In an interview with Computer and Video Games, Mario and Zelda creator Shigeru Miyamoto opened up on why the Wii U has been off to a slow start this console generation. In part, Miyamoto feels he’s partially responsible that the Wii U hasn’t met the company’s expectations midway through 2013.
CVG: Wii U has had a slow start. Do you personally feel the responsibility to help steer the ship around with software?
SM: I definitely think I have responsibility. Certainly with the Wii U hardware itself, first and foremost we designed this to be a system that is incredibly convenient to use in the living room, but the challenge with the Wii U system is you don’t really understand the benefits of it until you have experienced it in your living room.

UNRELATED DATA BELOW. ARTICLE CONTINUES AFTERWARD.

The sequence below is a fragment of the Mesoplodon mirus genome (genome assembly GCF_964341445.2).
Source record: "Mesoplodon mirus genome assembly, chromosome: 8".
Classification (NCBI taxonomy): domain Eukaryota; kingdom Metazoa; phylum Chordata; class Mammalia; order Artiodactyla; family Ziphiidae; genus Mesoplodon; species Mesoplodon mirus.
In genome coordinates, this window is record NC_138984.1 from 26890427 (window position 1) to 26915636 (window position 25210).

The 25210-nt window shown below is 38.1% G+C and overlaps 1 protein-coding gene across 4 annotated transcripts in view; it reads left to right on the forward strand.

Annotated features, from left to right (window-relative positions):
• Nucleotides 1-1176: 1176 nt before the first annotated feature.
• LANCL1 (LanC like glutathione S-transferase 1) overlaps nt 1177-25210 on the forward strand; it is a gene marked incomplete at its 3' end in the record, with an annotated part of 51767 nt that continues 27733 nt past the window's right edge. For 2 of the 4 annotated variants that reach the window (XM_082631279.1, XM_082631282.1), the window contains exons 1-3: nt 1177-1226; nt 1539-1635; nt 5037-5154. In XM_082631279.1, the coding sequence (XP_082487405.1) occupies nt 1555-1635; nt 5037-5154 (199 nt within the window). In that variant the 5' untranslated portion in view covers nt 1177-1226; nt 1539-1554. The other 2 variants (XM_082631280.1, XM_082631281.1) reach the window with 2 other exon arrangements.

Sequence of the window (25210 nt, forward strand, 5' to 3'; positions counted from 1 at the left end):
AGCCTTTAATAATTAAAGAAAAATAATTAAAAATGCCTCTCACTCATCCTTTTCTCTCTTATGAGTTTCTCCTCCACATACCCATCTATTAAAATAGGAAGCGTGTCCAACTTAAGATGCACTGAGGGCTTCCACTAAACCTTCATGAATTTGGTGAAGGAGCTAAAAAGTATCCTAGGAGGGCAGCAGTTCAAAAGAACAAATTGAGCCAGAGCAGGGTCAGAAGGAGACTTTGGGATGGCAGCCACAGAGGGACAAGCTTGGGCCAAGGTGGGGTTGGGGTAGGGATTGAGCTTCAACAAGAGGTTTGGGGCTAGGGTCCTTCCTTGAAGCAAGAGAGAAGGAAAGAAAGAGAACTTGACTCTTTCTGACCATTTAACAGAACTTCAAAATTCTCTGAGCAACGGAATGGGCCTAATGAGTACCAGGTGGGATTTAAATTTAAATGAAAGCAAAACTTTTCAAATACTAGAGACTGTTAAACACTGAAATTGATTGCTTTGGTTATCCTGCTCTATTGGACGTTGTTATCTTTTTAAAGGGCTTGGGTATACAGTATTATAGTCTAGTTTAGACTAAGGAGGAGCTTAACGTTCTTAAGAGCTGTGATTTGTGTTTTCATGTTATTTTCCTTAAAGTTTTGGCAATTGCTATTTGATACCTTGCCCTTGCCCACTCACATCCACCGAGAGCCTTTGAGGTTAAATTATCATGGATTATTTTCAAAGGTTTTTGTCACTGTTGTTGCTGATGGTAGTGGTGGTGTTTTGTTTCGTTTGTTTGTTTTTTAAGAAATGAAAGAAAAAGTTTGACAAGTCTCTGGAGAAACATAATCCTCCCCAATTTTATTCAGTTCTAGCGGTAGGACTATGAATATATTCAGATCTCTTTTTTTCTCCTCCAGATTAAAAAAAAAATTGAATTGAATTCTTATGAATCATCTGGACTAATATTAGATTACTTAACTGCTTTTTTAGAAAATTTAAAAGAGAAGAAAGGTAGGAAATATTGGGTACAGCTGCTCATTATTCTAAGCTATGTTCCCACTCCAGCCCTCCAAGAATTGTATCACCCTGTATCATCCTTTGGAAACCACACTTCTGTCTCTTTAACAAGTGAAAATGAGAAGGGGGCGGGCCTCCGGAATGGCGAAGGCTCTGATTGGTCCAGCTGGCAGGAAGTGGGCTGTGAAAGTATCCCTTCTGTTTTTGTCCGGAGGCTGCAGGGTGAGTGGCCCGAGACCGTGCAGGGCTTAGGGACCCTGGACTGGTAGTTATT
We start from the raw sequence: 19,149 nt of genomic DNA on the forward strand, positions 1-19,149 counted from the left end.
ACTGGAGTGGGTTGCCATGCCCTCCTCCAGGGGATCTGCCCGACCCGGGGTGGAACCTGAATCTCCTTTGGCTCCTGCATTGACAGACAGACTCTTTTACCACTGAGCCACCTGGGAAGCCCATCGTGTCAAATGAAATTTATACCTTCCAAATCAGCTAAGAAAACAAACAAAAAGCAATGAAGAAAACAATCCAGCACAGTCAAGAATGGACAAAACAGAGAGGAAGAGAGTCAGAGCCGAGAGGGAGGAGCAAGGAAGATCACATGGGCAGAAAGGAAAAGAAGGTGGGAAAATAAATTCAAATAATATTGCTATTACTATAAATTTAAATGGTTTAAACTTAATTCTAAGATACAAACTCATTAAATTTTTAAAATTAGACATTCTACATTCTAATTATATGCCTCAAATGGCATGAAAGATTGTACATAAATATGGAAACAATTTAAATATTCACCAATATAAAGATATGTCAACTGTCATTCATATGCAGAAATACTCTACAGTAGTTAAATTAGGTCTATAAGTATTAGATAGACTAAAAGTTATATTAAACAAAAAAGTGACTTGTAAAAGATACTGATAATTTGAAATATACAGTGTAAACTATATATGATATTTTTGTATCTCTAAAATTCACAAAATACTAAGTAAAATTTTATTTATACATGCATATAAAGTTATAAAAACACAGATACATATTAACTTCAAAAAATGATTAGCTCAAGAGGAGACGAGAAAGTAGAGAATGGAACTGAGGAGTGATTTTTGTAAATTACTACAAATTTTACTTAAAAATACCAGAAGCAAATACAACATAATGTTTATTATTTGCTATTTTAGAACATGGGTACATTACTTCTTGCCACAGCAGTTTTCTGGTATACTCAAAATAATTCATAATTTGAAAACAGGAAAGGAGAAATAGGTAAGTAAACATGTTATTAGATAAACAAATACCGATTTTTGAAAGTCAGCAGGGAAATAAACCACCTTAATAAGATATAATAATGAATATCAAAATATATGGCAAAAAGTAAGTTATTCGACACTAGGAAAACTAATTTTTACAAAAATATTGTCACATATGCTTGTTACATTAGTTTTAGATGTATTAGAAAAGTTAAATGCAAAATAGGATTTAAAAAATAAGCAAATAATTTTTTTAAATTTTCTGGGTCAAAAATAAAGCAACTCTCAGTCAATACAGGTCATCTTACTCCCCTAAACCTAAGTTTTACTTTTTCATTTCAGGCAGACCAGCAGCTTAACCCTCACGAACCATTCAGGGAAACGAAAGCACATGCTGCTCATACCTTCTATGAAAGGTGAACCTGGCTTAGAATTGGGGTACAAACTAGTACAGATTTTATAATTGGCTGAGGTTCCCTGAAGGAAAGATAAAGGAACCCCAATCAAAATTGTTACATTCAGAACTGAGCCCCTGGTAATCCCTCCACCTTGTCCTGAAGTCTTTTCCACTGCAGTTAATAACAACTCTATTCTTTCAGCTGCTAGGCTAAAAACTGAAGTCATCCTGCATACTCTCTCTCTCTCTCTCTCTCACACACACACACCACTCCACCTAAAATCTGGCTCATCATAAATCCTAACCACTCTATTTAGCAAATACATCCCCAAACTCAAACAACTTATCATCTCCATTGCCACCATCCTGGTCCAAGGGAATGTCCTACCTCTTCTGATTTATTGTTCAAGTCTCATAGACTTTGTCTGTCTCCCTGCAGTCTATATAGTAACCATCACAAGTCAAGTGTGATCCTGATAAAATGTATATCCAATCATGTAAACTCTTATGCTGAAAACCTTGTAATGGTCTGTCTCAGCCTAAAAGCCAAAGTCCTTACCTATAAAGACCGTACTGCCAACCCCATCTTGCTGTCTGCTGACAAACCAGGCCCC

“FROM OUR PERSPECTIVE YOU WANT TO CREATE A GAME THAT PEOPLE WILL WANT TO KEEP AND KEEP PLAYING FOR A LONG TIME”
What we’re finding is that people that own the system and that have played the system enjoy it – their satisfaction level is quite high, but the challenge is we haven’t had enough Nintendo software to provide a broader audience incentive to go out and purchase the system.
It’s particularly clear at E3 this year that with Pikmin 3 and the other games that we’re showing, I finally feel like I’m fulfilling my responsibility by providing people with the type of software that we think is going to make them want to purchase Wii U. And then once they bring it in to the home and they start to understand what kind of convenience it brings through the Gamepad and TV, I think we’re going to start to see people really enjoy it.
You can read the entire interview with Shigeru Miyamoto here, where he also discusses DRM and his love for the banjo.